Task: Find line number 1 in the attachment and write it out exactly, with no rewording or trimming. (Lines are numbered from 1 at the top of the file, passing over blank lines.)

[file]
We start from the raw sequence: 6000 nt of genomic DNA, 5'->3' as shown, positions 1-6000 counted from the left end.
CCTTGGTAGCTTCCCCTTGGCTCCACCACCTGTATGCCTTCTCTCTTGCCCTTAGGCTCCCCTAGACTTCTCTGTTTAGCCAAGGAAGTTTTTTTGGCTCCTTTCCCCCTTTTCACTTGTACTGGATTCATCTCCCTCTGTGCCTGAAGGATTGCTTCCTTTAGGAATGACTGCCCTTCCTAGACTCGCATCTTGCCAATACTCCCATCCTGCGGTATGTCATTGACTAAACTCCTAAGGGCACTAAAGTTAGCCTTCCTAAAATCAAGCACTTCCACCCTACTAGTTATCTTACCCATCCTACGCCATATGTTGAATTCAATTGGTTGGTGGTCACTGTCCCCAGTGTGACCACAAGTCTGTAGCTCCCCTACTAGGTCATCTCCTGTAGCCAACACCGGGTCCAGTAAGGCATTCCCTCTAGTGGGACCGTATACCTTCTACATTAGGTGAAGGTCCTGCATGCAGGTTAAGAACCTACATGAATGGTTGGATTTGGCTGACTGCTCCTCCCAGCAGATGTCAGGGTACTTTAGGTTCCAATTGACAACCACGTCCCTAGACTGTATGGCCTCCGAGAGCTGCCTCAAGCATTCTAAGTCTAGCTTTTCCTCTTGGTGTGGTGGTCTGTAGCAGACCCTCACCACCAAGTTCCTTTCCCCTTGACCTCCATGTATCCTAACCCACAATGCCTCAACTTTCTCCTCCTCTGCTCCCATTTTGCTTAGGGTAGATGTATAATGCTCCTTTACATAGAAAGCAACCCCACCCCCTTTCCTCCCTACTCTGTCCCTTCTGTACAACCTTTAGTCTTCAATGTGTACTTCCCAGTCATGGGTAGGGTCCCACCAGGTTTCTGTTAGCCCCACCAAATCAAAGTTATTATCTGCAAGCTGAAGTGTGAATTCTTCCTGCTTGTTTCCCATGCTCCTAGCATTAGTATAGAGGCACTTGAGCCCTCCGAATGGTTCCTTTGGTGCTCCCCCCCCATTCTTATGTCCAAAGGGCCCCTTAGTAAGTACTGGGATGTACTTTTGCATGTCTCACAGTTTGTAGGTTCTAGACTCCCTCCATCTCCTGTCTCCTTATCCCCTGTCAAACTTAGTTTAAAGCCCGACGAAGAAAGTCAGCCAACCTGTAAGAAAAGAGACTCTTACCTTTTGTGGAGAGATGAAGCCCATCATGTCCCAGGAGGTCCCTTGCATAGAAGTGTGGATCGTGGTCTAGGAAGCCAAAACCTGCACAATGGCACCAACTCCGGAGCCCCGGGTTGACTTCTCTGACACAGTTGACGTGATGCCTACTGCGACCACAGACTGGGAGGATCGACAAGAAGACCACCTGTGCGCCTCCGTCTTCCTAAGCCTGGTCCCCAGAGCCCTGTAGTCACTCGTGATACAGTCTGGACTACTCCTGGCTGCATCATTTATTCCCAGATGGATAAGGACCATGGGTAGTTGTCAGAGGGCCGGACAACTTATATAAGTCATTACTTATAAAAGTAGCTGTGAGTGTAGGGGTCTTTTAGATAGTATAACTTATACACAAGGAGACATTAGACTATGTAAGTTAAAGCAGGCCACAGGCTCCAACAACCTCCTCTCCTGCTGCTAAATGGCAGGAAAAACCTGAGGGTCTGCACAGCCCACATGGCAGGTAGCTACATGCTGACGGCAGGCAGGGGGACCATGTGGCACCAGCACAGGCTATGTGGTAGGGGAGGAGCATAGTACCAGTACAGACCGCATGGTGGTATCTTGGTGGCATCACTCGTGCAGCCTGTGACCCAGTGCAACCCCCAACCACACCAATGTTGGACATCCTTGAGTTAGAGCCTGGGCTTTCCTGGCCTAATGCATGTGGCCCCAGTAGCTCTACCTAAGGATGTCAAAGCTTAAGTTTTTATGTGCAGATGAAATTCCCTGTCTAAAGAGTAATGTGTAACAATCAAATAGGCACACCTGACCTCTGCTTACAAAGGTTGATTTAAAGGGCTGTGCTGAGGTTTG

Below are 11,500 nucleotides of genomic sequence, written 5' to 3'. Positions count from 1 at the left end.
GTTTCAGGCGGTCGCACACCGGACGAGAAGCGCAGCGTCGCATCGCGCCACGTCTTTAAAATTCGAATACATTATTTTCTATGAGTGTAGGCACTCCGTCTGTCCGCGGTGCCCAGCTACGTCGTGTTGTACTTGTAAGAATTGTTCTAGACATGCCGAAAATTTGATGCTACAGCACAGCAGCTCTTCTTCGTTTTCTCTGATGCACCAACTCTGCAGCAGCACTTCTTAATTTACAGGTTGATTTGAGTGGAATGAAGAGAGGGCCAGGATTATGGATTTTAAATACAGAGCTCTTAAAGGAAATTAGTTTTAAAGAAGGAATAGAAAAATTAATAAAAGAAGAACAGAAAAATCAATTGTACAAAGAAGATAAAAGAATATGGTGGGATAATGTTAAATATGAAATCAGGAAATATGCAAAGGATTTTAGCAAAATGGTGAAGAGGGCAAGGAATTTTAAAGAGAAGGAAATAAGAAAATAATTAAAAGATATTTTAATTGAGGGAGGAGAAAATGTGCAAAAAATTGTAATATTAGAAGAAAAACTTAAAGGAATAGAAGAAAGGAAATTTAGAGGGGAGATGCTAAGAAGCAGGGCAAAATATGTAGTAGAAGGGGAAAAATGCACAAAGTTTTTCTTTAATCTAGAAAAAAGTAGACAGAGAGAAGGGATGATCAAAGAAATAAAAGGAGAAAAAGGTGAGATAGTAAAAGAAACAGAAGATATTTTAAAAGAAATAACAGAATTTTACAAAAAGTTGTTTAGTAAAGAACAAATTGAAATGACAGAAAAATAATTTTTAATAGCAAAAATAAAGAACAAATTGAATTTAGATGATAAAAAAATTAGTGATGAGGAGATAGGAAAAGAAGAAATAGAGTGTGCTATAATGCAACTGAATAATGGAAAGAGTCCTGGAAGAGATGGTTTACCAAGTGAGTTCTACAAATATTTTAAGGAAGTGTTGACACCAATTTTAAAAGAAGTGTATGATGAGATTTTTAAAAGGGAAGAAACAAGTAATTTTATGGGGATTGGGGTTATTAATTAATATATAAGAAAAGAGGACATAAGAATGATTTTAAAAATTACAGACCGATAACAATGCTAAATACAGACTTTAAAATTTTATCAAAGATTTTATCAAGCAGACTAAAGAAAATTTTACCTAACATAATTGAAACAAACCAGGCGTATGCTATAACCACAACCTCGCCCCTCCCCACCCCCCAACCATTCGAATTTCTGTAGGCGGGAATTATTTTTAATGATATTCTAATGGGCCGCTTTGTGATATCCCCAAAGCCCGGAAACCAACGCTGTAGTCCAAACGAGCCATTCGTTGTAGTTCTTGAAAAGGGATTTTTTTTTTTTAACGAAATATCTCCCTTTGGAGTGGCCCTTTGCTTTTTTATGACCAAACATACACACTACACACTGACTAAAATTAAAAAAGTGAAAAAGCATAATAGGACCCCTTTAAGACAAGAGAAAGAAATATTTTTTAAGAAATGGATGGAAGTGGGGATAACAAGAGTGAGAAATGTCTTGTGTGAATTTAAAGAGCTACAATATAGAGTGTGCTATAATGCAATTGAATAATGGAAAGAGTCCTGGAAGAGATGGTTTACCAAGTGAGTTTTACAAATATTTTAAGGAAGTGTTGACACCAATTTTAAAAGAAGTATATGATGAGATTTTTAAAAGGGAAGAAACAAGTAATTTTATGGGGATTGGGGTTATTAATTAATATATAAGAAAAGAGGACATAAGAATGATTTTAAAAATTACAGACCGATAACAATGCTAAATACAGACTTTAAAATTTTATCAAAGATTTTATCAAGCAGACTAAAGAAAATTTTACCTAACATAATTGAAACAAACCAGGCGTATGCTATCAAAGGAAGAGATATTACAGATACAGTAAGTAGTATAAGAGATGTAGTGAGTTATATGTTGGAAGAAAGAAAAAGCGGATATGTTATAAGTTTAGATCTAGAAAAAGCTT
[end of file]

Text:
We start from the raw sequence: 6000 nt of genomic DNA, 5'->3' as shown, positions 1-6000 counted from the left end.